Taylor and Marion streets. This 1975 wall mural of a road running through a tunnel is an iconic piece of local public art by artist Blue Sky. This tunnel could reasonably fool Wile E. Coyote.
900 Block of Sumter St., 803-777-8161. Little do most of the Frisbee-tossing college students on the gorgeous USC Horseshoe know that several buildings there were designed by Robert Mills, the nation’s first federal architect. Mills also designed the Maxcy Monument, which sits in the middle of the Horseshoe and is named for the first president of the college, Jonathan Maxcy.
Woodrow Wilson Family Home
1705 Hampton St., historiccolumbia.org/woodrow-wilson-family-home. The Wilson family moved to town in 1870, moved into the home in 1872 and left two years later following a dispute between Woodrow Wilson’s father and the Presbyterian Theological Seminary where he taught. A recent update transformed it into the nation’s only museum dedicated to interpreting the post-Civil War Reconstruction period.
Five Points / Rosewood / Mill District / Southeast
Congaree National Park
nps.gov/cong. This 22,000-acre park boasts the largest old-growth, bottomland hardwood forest on the continent. It’s also an International Biosphere Reserve, a Globally Important Bird Area and a National Natural Landmark. Activities include hiking, boating, camping, canoeing, fishing, kayaking, nature walks and more. Also known far and wide for its rare synchronous fireflies, which come out in May and June each year. Located in Hopkins, 18 miles southeast of Columbia on S.C. 48 (Bluff Road), which is exit 5 off I-77.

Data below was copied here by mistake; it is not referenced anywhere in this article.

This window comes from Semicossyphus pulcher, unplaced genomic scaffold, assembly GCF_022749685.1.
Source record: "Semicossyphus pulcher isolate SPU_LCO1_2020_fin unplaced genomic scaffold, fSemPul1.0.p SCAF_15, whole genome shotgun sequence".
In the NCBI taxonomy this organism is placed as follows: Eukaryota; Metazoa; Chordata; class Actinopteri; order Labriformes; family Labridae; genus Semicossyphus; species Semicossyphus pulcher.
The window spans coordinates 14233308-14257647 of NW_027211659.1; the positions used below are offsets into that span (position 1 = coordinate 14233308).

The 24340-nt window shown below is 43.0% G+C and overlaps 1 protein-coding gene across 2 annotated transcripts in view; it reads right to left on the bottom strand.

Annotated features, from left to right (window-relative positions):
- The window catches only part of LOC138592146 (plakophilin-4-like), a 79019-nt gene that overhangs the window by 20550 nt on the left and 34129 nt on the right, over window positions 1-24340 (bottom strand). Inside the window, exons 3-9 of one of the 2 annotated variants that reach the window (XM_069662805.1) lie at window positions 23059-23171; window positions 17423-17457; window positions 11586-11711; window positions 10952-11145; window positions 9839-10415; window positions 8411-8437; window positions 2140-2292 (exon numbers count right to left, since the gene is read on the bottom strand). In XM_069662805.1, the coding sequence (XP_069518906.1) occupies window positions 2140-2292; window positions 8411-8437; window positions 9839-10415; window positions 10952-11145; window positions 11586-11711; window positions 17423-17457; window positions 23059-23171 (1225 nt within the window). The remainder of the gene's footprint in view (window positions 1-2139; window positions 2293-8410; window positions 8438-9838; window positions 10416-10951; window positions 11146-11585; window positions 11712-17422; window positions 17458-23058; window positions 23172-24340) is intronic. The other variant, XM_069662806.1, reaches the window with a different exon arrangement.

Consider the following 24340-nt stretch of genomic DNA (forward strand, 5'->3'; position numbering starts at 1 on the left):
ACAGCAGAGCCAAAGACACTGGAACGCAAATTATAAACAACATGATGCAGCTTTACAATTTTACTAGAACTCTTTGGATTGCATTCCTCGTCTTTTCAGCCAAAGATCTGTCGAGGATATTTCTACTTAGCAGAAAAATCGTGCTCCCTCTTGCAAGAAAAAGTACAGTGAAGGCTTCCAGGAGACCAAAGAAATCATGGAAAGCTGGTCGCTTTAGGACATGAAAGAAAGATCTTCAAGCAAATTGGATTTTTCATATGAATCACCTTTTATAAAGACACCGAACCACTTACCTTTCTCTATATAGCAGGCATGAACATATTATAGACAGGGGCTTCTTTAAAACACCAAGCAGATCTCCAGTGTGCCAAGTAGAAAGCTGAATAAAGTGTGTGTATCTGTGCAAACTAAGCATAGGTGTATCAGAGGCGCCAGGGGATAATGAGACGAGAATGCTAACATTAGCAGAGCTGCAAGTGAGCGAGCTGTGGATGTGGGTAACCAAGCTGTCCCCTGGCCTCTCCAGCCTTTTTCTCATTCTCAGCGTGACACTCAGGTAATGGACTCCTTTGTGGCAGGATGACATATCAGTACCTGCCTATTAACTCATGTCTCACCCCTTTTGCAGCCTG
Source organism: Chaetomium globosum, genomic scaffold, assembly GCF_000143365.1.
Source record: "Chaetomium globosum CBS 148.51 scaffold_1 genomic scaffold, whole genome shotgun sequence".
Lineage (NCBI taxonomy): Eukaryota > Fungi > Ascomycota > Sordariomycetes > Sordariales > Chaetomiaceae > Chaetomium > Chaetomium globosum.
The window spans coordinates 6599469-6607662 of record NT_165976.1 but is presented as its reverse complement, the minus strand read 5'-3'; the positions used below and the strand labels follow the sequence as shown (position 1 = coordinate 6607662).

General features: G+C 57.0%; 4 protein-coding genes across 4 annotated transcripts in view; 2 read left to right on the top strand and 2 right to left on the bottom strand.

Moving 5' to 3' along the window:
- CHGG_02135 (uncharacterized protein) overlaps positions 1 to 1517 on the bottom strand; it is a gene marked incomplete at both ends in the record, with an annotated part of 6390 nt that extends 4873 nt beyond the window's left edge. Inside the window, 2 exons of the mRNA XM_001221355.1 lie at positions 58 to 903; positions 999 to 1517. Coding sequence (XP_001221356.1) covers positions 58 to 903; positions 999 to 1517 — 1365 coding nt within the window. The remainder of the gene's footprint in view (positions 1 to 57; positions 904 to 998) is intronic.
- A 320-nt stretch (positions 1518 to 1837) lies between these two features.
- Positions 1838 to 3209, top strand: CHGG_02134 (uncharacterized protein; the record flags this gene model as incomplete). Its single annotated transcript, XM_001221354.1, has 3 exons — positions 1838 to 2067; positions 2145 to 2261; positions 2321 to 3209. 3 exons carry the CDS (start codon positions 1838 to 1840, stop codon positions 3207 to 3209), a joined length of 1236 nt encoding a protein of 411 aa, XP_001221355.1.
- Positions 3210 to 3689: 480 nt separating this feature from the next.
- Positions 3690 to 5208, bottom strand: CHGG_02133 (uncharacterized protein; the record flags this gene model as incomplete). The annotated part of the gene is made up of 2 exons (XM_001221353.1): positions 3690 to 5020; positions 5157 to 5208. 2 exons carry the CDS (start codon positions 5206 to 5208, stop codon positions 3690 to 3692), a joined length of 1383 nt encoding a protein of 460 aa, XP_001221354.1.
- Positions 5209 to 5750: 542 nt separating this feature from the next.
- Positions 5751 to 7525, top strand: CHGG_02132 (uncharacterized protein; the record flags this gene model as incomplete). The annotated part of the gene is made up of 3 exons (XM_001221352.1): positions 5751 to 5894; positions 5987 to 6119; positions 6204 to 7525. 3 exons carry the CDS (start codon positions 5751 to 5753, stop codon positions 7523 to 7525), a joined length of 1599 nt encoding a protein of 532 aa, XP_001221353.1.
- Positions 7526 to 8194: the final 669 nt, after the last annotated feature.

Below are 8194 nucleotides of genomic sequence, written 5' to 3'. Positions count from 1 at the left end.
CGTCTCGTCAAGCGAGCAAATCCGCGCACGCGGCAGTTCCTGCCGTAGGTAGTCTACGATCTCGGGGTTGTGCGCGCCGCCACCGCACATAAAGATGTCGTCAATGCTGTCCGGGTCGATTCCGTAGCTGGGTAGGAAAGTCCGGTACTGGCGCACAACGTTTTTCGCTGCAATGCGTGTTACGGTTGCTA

431 Williams St., gamecocksonline.com. The 9,000-seat baseball stadium is a bang-up place to watch the University of South Carolina baseball team, a traditionally strong program that won national championships in 2010 and 2011.
Corner of Harden and Santee streets. Want to see a monument to that Columbia band with the song “Hold My Hand” that came out in the mid-’90s and sold an ungodly number of records, and came back together in 2019 for a successful American tour? Head to Santee Avenue, look at the big metal sculpture and remember the many musical exploits of Hootie & the Blowfish.
South Carolina Military Museum
1225 Bluff Rd., scmilitarymuseum.com. Dedicated to honoring South Carolina’s National Guard and its citizen soldiers throughout history, from the late 17th century to the wars of the 21st century.
2214 Hampton St. This historic home was built around 1900 and is located on Hampton Street in Historic Waverly. Barrett Visanska (1849-1932) — a Polish jeweler and founder of the Tree of Life Congregation — bought the house in 1913. John J. Starks, president of Benedict College, bought the house in 1938.